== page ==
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Pinion Depth Shimming

Pinion Depth Shimming

Pinion Depth Shimming

Hi, I'm a mechanic learning about setting up differentials of the typical/basic type; open differentials with ring and pinion gear.  Nothing fancy.

I am not sure I understand why there are pinion depth shims on the pinion shaft between the cone bearing and the pinion gear.  But because there is a different amount of shimming on each differential I've seen I am guessing that there is a variance in the manufacturing process that is being compensated for.

I had thought maybe the pinion gear itself was the variable, but after extensive reading I've found a couple sources that say it is the housing that is the cause.

So my questions are:

Q1: what is the manufacturing process for the housing?  

(ie cast from ductile iron, line bored for carrier bearings, bored for pinion bearings?)

Q2: What are the shims compensating for exactly?

Q3:  Is there manufacturing variation in the depth of the pinion gear, ie the toothed portion?

Q4:  Is there variation in the total depth of the pinion gear and shims?

I know that there are shims correcting a variation and that the correct pinion depth is important for proper gear contact but I have no idea which dimension is variable and which ones should be constant.

I'm sort of mind boggled as to whether the shimming stays with the housing or with the gears.  It's often marked on the pinion gear but some sources claim it is specific to the housing, and the usual recommendation seems to be to transfer the old shimming to the new gears when doing a replacement.

Thanks for your help, apologies for any ambiguities about my inquiry and my long winded explanation.


RE: Pinion Depth Shimming

Are you may be referring to shim that goes on the pinion shaft behind the first bearing?  

It's obvious you know the The pinion gear is made to function in a certain 3 dimensional relationship to the ring gear.

One of them is the dimension on this image called the "crown to crossing point"

relative to the ring gear centerline it is controlled by how housing is machined, and the combined tolerances of the cone and cup of the first "Timken" bearing.  Assuming all housings or all bearings were, or are "the same" will get us in trouble.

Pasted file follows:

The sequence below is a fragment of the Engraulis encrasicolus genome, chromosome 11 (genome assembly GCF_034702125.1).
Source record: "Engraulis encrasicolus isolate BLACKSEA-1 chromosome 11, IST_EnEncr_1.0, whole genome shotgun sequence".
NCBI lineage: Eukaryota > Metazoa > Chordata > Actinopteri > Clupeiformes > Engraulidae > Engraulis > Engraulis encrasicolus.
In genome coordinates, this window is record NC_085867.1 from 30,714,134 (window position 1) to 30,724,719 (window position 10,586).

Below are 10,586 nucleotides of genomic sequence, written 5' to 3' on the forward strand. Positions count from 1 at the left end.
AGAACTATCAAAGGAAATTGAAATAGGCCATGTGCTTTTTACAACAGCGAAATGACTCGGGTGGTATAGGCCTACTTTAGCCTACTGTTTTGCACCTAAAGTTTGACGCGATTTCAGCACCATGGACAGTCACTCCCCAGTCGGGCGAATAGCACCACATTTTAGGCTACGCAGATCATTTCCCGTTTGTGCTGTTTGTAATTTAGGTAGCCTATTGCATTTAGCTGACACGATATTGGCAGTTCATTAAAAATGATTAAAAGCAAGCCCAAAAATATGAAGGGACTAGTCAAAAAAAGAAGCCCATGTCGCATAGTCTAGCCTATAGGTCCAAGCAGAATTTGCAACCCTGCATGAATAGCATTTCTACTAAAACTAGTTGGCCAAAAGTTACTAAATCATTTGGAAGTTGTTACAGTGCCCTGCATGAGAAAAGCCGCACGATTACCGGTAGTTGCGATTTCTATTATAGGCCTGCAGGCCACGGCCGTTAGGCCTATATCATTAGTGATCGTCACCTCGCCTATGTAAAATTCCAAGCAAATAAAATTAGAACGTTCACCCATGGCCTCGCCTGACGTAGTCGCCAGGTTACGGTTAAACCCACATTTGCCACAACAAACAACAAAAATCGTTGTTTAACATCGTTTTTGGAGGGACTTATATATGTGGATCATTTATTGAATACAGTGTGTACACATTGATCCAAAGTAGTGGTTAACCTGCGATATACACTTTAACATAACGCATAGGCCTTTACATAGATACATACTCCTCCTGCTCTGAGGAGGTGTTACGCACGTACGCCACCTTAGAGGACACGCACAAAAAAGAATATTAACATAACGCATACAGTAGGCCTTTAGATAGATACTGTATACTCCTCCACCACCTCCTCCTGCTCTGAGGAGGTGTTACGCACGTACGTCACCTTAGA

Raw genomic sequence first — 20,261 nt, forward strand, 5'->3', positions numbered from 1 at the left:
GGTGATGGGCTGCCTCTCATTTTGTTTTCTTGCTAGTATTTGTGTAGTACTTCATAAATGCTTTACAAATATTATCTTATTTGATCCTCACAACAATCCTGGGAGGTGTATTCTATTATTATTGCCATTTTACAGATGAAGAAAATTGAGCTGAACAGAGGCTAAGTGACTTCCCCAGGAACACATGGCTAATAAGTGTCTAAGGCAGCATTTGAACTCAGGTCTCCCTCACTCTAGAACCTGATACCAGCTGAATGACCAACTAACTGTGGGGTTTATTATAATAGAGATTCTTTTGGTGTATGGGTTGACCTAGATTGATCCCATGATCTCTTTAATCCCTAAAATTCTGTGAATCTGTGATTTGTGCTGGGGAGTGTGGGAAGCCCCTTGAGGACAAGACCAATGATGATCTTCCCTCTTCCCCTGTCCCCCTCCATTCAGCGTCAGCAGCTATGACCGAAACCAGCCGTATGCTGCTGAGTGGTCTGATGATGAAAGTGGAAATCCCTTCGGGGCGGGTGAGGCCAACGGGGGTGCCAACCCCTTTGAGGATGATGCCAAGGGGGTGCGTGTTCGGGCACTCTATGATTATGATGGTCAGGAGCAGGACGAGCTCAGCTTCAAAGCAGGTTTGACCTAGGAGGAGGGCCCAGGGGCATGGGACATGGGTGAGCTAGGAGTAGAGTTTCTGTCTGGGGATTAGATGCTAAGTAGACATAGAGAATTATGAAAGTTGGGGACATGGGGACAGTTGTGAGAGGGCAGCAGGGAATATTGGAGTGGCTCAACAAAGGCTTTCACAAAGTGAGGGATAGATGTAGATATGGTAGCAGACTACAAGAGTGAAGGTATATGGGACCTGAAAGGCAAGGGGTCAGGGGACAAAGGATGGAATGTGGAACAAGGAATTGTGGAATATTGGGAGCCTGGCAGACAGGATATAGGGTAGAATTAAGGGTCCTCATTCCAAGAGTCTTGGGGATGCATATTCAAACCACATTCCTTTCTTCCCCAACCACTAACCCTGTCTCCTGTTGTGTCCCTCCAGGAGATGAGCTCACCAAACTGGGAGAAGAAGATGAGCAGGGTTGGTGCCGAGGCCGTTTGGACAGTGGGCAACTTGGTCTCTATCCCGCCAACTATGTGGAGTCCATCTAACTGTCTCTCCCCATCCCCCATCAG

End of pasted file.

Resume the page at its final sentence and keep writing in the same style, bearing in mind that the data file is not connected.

RE: Pinion Depth Shimming


Those are some excellent questions.

Q1- the manufacturing process for an automotive hypoid R&P housing can vary.  Some are cast iron, some are cast aluminum, and some are even steel weldments.  However, all have the bearing bores final machined for both pitch center and axial shoulder locations.

Q2- the typical pinion shims are used to adjust the heel/toe location of the mesh contact.

Q3- it is much easier to manufacture accurate R&P gear sets in mass production than producing accurate housings.  That's why R&P gears come in matched sets.  Pinion shims are the most expedient method of adjusting the R&P mesh contact location.  The R&P gear teeth do typically have numerous subtle geometry mods to ensure that the mesh contact is optimized under loaded conditions.

Q4- I don't know if I understand this question.  By definition, there will usually be some dimensional variation when using shimming.

Hope that helps.

RE: Pinion Depth Shimming

Don't forget that, if adjustment is only provided for the pinion, then the most important consideration above all else is ensuring that the gear set has the required amount of backlash before setting the contact.

Ron Volmershausen
Brunkerville Engineering
Newcastle Australia

RE: Pinion Depth Shimming

It is much cheaper to take a little too much from the pinion gear housing and shim the pinion than to get it 'just right' and not be able to use a given pinion gear set. Now where did I leave that tube of prussian blue?

RE: Pinion Depth Shimming

Nothing is manufactured perfect. In all types of machines where there are surfaces that act as load bearing, and that require a certain tolerance range for operating clearances, it has to be adjustable somehow. Also there is a consideration for pinion deflection under load, that makes it desireable not to have a perfect tooth contact pattern, under no load conditions.

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